City Lights is a 1931 American silent romantic comedy film written, produced, directed by, and starring Charlie Chaplin. The story follows the misadventures of Chaplin's Tramp as he falls in love with a blind girl (Virginia Cherrill) and develops a turbulent friendship with an alcoholic millionaire (Harry Myers).
Although sound films were on the rise when Chaplin started developing the script in 1928, he decided to continue working with silent productions. Filming started in December 1928 and ended in September 1930. City Lights marked the first time Chaplin composed the film score to one of his productions and it was written in six weeks with Arthur Johnston. The main theme, used as a leitmotif for the blind flower girl, is the song "La Violetera" ("Who'll Buy my Violets") from Spanish composer José Padilla. Chaplin lost a lawsuit to Padilla for not crediting him.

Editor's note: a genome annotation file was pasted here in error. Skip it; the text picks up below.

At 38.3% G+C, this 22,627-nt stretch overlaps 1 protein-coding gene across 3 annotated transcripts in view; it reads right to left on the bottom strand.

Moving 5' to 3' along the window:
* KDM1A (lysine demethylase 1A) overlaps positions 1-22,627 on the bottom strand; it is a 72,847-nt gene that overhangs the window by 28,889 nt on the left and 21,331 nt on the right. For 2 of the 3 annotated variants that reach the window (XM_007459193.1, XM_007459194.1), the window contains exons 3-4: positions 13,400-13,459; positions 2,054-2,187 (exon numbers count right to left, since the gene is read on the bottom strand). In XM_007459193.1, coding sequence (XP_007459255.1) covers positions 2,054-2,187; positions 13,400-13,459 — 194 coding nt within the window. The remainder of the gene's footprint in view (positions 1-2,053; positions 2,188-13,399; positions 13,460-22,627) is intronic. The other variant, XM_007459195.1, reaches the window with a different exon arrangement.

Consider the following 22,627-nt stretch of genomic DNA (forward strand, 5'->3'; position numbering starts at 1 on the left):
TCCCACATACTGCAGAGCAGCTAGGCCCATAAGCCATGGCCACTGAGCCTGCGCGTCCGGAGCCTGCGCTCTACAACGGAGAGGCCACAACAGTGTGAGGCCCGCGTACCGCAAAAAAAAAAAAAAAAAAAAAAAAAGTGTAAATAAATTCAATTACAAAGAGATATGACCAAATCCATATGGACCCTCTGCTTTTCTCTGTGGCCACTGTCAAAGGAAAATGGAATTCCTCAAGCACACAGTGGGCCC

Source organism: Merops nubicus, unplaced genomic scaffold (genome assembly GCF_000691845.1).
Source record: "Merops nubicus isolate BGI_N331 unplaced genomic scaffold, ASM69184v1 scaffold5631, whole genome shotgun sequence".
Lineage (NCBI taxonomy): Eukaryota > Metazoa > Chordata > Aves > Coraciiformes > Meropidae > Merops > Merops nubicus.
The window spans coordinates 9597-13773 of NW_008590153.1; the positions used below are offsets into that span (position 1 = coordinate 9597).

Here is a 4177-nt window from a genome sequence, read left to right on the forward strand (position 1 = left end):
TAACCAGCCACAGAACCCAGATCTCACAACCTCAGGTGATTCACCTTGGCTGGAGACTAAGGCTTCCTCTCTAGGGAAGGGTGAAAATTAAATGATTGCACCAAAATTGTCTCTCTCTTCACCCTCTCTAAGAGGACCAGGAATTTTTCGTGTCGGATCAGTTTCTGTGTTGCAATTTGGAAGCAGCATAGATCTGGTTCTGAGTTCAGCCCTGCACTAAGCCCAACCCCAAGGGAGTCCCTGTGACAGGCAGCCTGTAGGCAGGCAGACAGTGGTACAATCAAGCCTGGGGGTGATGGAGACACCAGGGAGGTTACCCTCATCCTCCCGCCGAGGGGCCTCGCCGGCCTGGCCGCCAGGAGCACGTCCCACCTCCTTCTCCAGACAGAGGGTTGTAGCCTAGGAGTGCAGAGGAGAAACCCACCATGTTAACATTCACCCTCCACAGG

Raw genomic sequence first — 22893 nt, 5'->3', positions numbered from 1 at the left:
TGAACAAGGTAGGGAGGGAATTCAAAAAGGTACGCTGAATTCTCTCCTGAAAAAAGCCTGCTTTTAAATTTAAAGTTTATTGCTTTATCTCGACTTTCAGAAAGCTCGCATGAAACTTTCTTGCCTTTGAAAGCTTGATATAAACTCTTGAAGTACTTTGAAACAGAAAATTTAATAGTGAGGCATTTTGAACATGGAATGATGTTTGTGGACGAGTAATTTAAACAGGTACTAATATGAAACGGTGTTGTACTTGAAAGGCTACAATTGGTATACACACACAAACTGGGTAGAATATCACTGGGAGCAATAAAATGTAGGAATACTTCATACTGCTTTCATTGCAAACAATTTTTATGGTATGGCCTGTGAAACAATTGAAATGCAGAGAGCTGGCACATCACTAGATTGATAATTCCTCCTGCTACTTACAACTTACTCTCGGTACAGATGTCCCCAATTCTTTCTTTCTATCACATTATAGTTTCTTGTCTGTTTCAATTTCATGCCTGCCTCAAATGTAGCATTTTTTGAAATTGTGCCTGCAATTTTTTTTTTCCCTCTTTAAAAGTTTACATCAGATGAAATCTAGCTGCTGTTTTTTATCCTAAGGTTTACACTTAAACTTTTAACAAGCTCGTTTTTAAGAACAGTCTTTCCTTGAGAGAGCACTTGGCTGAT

City Lights was immediately successful upon release on January 30, 1931, with positive reviews and worldwide rentals of more than $4 million. Today, many critics consider it not only the highest accomplishment of Chaplin's career, but one of the greatest films of all time. Chaplin biographer Jeffrey Vance believes "City Lights is not only Charles Chaplin's masterpiece; it is an act of defiance" as it premiered four years into the era of sound films which began with premiere of The Jazz Singer (1927). In 1991, the Library of Congress selected City Lights for preservation in the United States National Film Registry as being "culturally, historically, or aesthetically significant". In 2007, the American Film Institute ranked it 11th on its list of the best American films ever made. In 1949, the critic James Agee called the film's final scene "the greatest single piece of acting ever committed to celluloid".